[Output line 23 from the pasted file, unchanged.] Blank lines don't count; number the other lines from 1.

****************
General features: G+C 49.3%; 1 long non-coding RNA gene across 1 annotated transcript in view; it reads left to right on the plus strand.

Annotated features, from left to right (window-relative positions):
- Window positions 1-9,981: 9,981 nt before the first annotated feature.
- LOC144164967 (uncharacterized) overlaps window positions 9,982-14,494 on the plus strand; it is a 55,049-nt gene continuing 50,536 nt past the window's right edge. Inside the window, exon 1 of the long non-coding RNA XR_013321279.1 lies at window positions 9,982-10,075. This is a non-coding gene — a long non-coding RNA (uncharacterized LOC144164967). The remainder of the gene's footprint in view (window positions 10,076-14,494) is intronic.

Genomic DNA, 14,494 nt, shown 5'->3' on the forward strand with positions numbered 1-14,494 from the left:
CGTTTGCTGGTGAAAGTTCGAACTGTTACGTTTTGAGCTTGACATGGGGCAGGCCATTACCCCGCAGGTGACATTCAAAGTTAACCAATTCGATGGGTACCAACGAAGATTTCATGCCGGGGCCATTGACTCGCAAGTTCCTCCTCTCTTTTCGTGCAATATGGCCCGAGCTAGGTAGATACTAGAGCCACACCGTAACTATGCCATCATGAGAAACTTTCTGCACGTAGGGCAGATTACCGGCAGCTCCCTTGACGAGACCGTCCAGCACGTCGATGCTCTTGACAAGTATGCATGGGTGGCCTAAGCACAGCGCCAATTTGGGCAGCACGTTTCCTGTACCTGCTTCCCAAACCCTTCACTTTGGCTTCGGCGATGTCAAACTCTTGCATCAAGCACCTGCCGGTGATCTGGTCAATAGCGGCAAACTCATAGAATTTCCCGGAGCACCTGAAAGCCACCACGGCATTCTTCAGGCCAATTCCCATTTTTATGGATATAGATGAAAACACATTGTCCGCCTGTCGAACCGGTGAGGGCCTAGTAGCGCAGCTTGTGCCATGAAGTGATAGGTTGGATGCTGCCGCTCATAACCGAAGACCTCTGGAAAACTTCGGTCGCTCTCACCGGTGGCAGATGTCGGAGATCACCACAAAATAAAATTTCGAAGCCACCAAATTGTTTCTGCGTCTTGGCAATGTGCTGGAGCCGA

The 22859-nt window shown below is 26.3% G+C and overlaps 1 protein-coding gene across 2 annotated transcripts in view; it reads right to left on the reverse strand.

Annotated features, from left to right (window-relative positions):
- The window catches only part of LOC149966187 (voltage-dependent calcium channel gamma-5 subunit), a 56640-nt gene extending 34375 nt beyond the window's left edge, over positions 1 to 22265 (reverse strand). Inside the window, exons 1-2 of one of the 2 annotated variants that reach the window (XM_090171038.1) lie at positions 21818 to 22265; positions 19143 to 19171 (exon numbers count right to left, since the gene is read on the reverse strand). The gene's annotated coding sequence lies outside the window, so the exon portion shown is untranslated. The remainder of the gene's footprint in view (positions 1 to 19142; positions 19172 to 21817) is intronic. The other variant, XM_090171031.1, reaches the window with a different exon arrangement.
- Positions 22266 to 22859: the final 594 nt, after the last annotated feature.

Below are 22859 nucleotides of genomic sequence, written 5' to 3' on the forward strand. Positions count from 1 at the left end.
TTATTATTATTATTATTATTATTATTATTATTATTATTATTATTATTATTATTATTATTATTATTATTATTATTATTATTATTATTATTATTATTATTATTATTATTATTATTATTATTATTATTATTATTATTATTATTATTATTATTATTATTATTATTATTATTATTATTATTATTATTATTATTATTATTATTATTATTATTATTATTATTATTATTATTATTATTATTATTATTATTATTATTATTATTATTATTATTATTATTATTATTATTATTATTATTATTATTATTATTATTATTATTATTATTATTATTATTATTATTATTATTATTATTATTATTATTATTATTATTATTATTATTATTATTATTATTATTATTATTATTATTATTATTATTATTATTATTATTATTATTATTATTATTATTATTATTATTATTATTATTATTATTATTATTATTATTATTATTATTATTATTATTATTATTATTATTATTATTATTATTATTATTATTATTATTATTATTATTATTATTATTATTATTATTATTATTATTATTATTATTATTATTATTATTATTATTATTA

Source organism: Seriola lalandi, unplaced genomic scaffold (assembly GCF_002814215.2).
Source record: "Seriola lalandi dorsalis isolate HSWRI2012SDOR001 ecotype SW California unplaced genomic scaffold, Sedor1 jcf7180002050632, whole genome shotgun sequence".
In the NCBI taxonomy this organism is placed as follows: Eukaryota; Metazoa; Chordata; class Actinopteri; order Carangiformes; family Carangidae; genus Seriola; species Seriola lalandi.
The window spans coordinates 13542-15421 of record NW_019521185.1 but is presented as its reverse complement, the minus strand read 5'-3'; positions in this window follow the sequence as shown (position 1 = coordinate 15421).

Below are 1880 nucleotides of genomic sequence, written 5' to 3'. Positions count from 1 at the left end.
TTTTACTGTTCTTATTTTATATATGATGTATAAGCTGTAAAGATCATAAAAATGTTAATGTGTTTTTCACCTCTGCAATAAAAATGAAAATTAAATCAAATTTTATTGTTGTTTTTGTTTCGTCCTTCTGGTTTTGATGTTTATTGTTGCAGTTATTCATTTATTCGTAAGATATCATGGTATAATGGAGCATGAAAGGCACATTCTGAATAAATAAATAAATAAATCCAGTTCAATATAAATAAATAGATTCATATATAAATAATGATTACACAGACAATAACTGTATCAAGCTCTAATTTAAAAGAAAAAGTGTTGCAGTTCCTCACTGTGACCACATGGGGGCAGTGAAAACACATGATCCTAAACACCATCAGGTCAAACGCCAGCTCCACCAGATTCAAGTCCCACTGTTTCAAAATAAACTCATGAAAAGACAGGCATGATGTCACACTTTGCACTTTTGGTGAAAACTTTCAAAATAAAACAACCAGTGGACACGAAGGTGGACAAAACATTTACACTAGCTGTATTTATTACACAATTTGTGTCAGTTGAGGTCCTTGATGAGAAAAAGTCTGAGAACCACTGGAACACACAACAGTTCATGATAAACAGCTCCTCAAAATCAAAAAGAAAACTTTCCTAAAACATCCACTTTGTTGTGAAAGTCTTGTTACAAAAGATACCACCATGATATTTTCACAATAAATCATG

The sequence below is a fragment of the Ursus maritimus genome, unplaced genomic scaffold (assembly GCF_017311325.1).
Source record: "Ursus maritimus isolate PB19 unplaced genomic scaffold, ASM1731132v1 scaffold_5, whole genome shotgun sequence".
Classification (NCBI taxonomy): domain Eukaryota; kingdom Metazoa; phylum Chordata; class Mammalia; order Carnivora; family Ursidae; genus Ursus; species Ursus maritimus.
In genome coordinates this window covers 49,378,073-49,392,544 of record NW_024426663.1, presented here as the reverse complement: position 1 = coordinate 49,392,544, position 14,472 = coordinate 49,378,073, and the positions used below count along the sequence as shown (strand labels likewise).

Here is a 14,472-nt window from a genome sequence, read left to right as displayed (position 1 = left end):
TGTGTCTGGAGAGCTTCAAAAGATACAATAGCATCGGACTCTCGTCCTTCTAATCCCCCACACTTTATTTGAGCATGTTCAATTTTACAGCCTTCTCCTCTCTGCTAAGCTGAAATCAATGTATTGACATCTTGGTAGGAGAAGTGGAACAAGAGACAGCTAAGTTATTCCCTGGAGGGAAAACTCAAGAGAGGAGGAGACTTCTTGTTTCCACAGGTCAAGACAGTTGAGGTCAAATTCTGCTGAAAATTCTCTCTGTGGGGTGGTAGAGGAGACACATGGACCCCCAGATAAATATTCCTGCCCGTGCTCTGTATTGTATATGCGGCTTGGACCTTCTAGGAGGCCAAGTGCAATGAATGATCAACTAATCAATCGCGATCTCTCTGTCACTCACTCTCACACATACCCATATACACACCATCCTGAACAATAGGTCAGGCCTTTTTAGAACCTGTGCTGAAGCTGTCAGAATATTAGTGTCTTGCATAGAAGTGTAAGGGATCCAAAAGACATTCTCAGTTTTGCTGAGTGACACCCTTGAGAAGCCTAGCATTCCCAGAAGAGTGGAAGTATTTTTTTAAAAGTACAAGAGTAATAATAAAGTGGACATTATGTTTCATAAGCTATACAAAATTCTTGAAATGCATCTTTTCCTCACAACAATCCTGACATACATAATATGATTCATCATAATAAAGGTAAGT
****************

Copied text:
Here is a 14,472-nt window from a genome sequence, read left to right as displayed (position 1 = left end):